Deadshirt Is Listening… Bringing you a rundown of our staff and guest contributors’ favorite new tracks released in the past week after they’ve had the weekend to blast them in their cars, in a club, alone in their rooms, etc.
Mike Duquette is going “In-Zayn!” for…
Zayn Ma–oh, sorry, just ZAYN now, DAD
Mind of Mine
And so it came to pass that Zayn Malik, the bearded sexual man created when Simon Cowell accidentally sneezed into a boy band machine in England, did set off to make a name for himself as a solo artist. He’d studied the ancient scrolls—”Solsbury Hill,” “If You Love Somebody Set Them Free,” “My Prerogative,” “Like I Love You”—and prepared himself for battle. He adopted all the right poses: spilling juice on himself in a magazine, coolly admitting that he never really liked to sing cool Fleetwood Mac-lite folk rock with his old cohorts in Clan Dyrectyn, and kissing the pretty Instagram lady who promised to kill for Taylor Swift.
Now we have his first solo single, “Pillowtalk,” which hits all the right spots a pop song in 2016 should: there’s the woozy production that sounds like Zayn’s singing in a very sterile plastic room; an OK-you-right vocal performance that’s short on enunciation but high on emotion (“in-da-bed-a-day / bed-a-day,” it sounds like he’s singing); and the lyrics that make having sex sound like the most dramatic thing since Billy Joel went insane over a bunch of notes in an old history textbook.
It’s no “Some Girls (Dance with Women),” but it gets the job done. Congratulations, Zayn! May you continue to kiss everyone on Instagram that you like and inspire “your old lads” from the One Direction to competitively write a song about fucking in outer space.
David Lebovitz is strumming along to…
Out of Oz: Wicked Studio Sessions
Broadway staple Wicked has spent the last few months releasing videos for their Out Of Oz series, a selection of stripped down songs sung by current Wicked cast members and alumni. Each of these arrangements has a twist on the original—sometimes they’re duets, sometimes they’re just accompanied by an acoustic guitar, and sometimes they’re gender bent. In this installment, former Fiero Aaron Tveit sings Glinda’s song, “Popular.”
If the name Aaron Tveit sounds familiar, it’s probably because you saw him last night, starring as Danny in Grease: Live!, but he’s got a solid following among Broadway fans. He originated the roles of Gabe in Pulitzer Prize-winning musical Next To Normal and Frank Abagnale in the Catch Me If You Can musical, and had a turn as Link Larkin in Hairspray. Suffice to say, his pedigree is solid. (Also, he was on Gossip Girl, but that’s far outside my wheelhouse.)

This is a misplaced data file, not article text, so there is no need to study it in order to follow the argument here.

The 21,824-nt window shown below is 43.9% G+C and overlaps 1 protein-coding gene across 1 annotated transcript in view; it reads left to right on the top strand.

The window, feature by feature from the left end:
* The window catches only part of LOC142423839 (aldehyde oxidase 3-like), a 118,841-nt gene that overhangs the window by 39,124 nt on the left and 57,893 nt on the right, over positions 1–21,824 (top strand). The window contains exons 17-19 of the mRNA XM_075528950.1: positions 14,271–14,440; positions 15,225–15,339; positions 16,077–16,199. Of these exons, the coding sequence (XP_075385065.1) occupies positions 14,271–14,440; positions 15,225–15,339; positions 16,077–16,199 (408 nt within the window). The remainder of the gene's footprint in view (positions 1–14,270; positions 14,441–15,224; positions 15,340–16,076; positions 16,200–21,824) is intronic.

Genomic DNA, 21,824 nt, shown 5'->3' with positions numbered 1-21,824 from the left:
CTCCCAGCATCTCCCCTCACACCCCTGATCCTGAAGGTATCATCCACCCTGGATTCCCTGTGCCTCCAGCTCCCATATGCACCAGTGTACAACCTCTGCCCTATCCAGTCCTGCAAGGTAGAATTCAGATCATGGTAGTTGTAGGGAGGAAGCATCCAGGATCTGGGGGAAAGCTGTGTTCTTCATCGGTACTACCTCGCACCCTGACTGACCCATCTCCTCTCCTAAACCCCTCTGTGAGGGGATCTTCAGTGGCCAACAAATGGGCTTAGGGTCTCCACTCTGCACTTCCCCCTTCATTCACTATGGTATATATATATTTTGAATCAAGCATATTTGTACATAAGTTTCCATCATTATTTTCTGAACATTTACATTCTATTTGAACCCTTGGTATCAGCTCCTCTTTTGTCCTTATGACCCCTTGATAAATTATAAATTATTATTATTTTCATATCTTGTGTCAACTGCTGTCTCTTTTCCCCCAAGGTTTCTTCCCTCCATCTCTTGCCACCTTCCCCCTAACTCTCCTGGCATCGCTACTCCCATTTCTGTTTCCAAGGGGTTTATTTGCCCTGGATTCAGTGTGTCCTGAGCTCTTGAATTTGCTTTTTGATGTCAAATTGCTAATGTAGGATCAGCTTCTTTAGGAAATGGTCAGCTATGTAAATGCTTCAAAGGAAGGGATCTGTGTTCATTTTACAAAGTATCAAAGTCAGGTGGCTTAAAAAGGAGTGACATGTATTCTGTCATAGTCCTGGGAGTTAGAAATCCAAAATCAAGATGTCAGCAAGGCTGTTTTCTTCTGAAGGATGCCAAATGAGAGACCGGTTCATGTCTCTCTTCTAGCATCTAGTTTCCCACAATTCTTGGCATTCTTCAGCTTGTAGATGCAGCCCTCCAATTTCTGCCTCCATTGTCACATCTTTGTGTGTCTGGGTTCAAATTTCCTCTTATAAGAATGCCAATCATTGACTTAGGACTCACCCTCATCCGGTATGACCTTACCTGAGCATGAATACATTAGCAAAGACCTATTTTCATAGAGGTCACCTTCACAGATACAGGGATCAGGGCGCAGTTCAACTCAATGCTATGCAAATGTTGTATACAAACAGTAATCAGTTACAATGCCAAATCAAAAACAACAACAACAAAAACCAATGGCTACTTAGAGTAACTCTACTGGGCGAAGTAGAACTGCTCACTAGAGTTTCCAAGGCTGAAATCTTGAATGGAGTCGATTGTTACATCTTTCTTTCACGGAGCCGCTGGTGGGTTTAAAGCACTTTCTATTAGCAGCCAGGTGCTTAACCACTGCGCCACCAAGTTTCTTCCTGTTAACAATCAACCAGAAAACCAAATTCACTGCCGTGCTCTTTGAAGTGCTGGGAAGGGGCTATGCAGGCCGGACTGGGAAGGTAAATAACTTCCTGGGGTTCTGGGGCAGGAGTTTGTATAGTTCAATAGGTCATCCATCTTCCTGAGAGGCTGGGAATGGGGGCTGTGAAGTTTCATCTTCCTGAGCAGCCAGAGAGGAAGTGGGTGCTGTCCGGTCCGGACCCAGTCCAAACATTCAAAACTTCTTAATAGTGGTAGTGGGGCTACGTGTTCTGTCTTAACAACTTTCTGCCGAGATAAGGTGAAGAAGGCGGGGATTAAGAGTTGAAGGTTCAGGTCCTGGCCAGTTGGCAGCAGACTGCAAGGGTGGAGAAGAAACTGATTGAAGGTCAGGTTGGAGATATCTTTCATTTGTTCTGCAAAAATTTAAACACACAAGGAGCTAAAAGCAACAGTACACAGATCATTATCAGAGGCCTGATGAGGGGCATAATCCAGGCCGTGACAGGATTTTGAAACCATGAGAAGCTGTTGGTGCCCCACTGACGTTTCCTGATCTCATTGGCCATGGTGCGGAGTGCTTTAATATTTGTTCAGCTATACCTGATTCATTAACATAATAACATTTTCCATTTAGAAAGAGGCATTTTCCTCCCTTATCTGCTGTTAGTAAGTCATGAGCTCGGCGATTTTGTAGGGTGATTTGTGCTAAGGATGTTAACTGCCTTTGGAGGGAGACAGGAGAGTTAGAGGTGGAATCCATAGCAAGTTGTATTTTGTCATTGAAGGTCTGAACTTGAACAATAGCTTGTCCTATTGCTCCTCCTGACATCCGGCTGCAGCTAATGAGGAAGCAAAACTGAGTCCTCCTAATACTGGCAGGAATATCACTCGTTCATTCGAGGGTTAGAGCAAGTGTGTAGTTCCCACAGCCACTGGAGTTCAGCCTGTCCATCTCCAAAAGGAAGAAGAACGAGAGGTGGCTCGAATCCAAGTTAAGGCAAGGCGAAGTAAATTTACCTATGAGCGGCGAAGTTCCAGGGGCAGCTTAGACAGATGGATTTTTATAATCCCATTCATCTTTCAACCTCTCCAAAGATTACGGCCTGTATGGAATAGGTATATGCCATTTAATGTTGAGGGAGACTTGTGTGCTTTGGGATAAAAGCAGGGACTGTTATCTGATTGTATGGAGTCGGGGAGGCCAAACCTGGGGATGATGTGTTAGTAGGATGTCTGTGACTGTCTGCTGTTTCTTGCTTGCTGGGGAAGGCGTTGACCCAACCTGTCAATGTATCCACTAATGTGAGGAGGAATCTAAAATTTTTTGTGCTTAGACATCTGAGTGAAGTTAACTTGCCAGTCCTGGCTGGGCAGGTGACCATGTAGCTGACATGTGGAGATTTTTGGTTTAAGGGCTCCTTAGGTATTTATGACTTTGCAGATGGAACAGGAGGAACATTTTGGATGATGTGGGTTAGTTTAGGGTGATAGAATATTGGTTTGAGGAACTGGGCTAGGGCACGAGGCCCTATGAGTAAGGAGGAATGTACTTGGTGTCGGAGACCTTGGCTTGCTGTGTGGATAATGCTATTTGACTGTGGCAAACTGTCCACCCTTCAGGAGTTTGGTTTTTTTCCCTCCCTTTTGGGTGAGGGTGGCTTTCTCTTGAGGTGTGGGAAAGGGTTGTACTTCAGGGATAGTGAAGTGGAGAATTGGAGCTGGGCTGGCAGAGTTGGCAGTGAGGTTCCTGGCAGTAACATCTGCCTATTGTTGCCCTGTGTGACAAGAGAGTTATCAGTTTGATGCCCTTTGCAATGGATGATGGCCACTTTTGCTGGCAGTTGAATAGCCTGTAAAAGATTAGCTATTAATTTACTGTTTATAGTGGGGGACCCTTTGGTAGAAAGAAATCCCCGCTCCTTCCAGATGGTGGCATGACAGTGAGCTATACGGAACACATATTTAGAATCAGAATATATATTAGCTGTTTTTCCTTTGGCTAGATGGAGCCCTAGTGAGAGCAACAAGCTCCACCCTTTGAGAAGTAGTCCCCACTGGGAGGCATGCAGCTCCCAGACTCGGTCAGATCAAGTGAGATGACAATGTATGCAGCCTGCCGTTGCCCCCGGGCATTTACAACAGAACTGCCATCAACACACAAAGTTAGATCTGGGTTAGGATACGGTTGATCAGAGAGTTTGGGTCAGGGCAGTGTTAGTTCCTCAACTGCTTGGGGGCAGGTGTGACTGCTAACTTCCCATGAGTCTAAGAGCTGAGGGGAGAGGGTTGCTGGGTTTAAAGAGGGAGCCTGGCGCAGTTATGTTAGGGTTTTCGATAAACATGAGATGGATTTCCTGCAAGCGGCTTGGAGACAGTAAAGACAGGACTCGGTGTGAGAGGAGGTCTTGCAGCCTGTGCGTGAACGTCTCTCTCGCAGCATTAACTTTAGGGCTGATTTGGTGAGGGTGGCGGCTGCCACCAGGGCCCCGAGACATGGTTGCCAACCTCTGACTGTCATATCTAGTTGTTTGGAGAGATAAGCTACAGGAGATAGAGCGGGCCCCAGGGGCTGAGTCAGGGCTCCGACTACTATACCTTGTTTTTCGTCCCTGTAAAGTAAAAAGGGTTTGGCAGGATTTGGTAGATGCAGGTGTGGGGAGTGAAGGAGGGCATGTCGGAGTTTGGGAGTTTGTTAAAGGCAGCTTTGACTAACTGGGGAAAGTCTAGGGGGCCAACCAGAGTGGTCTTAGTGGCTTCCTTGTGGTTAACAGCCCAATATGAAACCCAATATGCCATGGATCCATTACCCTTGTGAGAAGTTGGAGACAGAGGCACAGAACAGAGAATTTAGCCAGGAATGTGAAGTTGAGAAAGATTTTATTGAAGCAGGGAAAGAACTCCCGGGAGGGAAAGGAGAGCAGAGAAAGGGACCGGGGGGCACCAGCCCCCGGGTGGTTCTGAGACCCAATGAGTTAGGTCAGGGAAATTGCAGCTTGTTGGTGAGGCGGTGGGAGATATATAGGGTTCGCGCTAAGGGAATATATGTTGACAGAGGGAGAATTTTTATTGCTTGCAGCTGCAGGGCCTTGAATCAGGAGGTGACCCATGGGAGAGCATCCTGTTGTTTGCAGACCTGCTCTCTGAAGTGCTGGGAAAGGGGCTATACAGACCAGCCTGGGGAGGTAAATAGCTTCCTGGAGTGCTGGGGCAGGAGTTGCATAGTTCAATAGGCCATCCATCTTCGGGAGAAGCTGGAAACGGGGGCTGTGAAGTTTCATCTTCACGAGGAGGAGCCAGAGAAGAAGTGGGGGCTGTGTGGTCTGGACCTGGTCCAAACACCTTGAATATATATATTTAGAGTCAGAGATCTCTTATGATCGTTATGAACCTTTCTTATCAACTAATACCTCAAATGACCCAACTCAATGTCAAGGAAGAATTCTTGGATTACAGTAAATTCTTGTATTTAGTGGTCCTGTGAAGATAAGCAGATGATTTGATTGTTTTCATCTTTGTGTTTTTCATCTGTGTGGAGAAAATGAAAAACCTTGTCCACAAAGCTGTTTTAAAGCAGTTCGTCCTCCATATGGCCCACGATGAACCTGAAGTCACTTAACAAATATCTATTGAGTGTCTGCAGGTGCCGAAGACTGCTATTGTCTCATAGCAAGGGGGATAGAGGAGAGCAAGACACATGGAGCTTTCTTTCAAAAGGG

It’s undeniably strange to hear this song sung by a man—it’s, by design, a feminine song, and hard not to hear in Kristin Chenoweth’s helium voice. Tveit does the whole thing stonefaced too, never once cracking a smile or breaking. And yet… it works. Tveit’s high voice fits the character, it’s (for the most part) technically solid, and it’s a pleasant listen. The gender bending aspect makes it stand out, and it’s good to see Wicked finding ways to keep things fresh now that it’s an elder statesman of Broadway
Julian Ames is waking up to…
Ellery James Robert has always had a penchant for writing epic and anthemic songs, but it seems he’s spent the time since the 2012 breakup of his band, WU LYF, growing his musical palette and his arrangement skills. Where WU LYF was more or less a Vampire Weekend-type band drenched in echo and reverb effects, all indications are that his new project, LUH (Lost Under Heaven), is so much more then the guitar, bass, and drums model.
Back in 2014, when Robert first announced he was working with Ebony Hoorn as LUH, the first song we heard from the group was “Unites.” It was along the same lines as WU LYF’s work, but it felt more polished and less claustrophobic (it probably wasn’t recorded in a church, like the WU LYF album). “I&I” feels completely different; it’s one long build-up comprised of piano, strings, synthesizers, and just a hint of drums. There are only a few lines of lyrics repeated over and over again throughout the song, they mention early morning and the sun—and musically, the song mimics the feeling of a sun rise. We also finally get to hear Ebony Hoorn sing; she echoes Ellery James Robert’s lead vocals (which also helps to translate some of the more unintelligible lyrics sung in Robert’s gruff style).
In the YouTube description, Robert writes: “I&I speaks of impulse & limitation, the thoughts that pass through the morning air, the embers of dreams left unspoken then forgotten. The visual finds LUH portraying the taunts of duality, invocation of the rising sun to find the courage to act.” It seems he and Hoorn have found that courage, as he also declares “LUH set’s sail with sincerity in 2016. I&I is where we begin. looking forward to seeing you all, face to face.” The sun is shining brightly on LUH’s future. I expect big things from this band.